Constructed at the onset of the 20th century, the Church of St. John the Baptist is considered one of the most important ancient archaeological sites. Designed with antique stones going back to the early Biblical era, the church boasts a visually compelling façade supported by Roman and Corinthian columns. Walking down the church vault leads to a Moab Era well that is more than 3,000 years old. Spend time in the chapel, where curators have added a visitor center displaying myriad pieces of art and relics dating back to the time of John the Baptist. Climbing to the apex of the bell tower opens to a spectacular view of Madaba. The Church of St. John the Baptist remains one of the must see cultural venues located within and around Madaba.


Madaba Archaeological Museum

Designed by connecting several ancient homes, the Madaba Archaeological Museum towers above brilliantly assemble mosaic floors. Highly positive reviews that followed the 1987 opening of the museum created an immediate flow of heavy tourist traffic. The mosaic floor complements the aesthetic appeal of the ancient pottery made of ceramic, as well as glass sculptures that reflect colorful light backs towards where the sun casts its warm glow. Within the peaceful Umm-Al-Walid room, visitors to the museum marvel at the rare collection of silver Ptolemaic coins and shiny gold Umayyad dinars.


Dead Sea

Forming the border that divides Jordan, Israel, and the West Bank, the Dead Sea features banks that descend more than 400 meters below sea level. The high saline content of the sea allows for objects to float to the top of the water, where visitors to the area watch from the nearby shore. Mineral-rich mud forms the foundation for cosmetic and therapeutic treatments administered by licensed professionals working at resorts surrounding the famous, religiously important body of water. The desert encircling the Dead Sea offers visitors numerous oases to settle in for relaxation, as well as historic sites that are part of tours sponsored by Madaba travel agencies.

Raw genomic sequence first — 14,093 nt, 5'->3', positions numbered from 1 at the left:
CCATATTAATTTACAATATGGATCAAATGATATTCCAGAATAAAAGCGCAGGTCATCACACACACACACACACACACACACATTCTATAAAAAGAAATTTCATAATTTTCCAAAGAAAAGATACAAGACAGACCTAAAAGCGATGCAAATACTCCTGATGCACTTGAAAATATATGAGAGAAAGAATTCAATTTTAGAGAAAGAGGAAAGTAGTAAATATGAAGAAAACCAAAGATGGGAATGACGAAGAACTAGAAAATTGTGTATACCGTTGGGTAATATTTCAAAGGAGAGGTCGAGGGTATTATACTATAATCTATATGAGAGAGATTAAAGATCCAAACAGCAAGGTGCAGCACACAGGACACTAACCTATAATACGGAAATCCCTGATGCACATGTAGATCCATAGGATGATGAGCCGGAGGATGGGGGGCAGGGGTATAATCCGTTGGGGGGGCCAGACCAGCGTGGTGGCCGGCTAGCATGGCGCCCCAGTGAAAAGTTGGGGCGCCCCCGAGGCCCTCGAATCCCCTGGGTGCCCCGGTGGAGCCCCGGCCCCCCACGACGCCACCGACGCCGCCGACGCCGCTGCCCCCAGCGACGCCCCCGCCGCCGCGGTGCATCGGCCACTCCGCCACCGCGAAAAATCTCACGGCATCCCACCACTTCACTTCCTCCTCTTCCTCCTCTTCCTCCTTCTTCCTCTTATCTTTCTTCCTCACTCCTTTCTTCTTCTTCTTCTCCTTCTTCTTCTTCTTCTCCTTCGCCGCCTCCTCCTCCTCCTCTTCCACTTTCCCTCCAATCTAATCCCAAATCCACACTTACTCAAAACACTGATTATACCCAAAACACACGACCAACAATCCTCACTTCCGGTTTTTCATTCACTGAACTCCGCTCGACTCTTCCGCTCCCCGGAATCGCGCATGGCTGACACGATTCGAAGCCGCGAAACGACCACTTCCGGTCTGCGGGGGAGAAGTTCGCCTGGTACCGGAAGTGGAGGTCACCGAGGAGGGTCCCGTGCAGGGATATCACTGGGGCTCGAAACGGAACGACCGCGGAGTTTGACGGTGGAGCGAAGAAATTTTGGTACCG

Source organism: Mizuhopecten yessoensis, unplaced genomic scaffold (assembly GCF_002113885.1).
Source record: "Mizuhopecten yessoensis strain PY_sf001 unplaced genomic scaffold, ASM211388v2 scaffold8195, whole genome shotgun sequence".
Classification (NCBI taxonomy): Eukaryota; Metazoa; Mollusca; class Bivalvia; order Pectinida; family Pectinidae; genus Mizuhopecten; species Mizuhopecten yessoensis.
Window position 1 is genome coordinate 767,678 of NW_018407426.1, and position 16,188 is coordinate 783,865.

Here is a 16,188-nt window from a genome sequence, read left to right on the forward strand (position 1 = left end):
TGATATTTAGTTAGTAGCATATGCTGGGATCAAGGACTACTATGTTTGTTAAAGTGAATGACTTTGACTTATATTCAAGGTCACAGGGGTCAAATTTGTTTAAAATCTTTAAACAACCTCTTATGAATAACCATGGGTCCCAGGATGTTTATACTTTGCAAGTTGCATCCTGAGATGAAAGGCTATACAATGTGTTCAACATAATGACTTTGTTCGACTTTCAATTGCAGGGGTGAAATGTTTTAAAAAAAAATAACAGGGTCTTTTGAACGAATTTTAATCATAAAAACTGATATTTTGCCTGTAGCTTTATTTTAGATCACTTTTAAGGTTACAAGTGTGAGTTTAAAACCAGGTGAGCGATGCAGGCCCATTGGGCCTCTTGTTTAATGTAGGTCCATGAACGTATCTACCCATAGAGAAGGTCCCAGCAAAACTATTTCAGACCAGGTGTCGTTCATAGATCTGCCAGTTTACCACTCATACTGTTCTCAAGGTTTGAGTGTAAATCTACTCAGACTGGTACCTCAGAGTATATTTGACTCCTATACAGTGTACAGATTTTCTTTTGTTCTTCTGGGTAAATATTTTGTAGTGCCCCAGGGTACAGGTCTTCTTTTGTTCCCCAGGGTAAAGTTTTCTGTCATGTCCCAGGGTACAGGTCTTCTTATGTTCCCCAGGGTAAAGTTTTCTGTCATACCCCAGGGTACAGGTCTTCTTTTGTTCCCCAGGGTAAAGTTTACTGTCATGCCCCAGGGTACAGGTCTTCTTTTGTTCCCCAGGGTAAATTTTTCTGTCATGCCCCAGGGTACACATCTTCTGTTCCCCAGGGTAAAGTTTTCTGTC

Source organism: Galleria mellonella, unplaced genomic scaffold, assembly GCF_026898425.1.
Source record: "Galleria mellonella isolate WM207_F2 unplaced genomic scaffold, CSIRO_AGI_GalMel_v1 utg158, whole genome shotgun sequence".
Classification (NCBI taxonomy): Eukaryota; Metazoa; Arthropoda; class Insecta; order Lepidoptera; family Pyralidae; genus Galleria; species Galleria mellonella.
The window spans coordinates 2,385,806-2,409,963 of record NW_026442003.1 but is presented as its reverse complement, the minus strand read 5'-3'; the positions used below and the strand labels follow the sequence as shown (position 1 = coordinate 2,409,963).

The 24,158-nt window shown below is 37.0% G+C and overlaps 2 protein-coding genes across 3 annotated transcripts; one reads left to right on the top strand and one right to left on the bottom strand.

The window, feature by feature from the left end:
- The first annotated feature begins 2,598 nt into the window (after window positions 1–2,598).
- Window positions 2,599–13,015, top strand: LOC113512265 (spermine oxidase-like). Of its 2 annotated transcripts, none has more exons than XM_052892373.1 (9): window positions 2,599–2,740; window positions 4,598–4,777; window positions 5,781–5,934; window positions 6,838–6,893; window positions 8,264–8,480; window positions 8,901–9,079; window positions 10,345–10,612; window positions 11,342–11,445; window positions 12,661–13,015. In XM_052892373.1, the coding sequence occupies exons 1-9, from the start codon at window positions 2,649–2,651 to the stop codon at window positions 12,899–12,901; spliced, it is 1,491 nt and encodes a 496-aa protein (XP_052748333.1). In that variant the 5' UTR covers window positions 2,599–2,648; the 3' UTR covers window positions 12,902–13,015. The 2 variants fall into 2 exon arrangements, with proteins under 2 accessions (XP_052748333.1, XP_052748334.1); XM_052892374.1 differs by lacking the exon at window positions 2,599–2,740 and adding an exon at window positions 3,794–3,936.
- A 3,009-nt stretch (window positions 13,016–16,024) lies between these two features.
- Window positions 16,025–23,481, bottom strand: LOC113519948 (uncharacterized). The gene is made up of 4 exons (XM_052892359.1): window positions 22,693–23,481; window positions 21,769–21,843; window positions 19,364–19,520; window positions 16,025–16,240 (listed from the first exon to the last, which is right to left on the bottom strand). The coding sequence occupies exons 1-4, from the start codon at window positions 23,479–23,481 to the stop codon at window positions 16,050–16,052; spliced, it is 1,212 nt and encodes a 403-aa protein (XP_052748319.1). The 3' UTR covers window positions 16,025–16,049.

Things to Do at Baptism Site

Unless you are familiar with the area from previous trips, it is highly recommended that visitors book one of the many tours offered by regional travel companies. One recommended tour is the Baptism Site and Al-Salt Walking Tour. Starting in Amman, the tour spans a little more than eight hours. You visit the area adjacent to the Jordan River that the Vatican has declared is the baptism site of Jesus. Discover the natural splendor of Roman and Byzantine baptismal pools, as well as ancient caves that attract world renowned archaeologists. You should also take a short walking excursion on the Harmony Trail to Al-Salt accompanied by a seasoned local guide.

Famous Archaeological Sites

The area surrounding the Baptism Site teems with carefully managed archaeological sites. After receiving a comprehensive restoration shortly after the start of the 20th century, Madaba Archaeological Park I offer visitors up-close looks at hallowed ruins and distinctly cut mosaics, while Archaeological Park II provides seemingly countless walkways that meander across an ornate mansion built during the 6th century. One of the most popular mosaics displays an unobstructed view of a hunting scene captured in an area in the vast desert wilderness. It’s not to be missed!

The Best Time of Year to Visit the Baptism Site

Because of low humidity levels and few weather fronts moving through the area, the area around the Baptism Site is favorable for tourists to visit any time of the year. That is, if high temperatures do not bother you. The Baptism Site sits in a desert microclimate that experiences extreme heat from June through August. But with winters ushering a bit of a cool down, spring and fall are exceptional times of the year to visit the Baptism site.

Busiest Time of Year

The hot summer months do not discourage visitors from making the pilgrimage to the Baptism Site. In fact, summer is the busiest time of year for the tourism trade, not only at the Baptism Site, but also in Madaba, Jordan.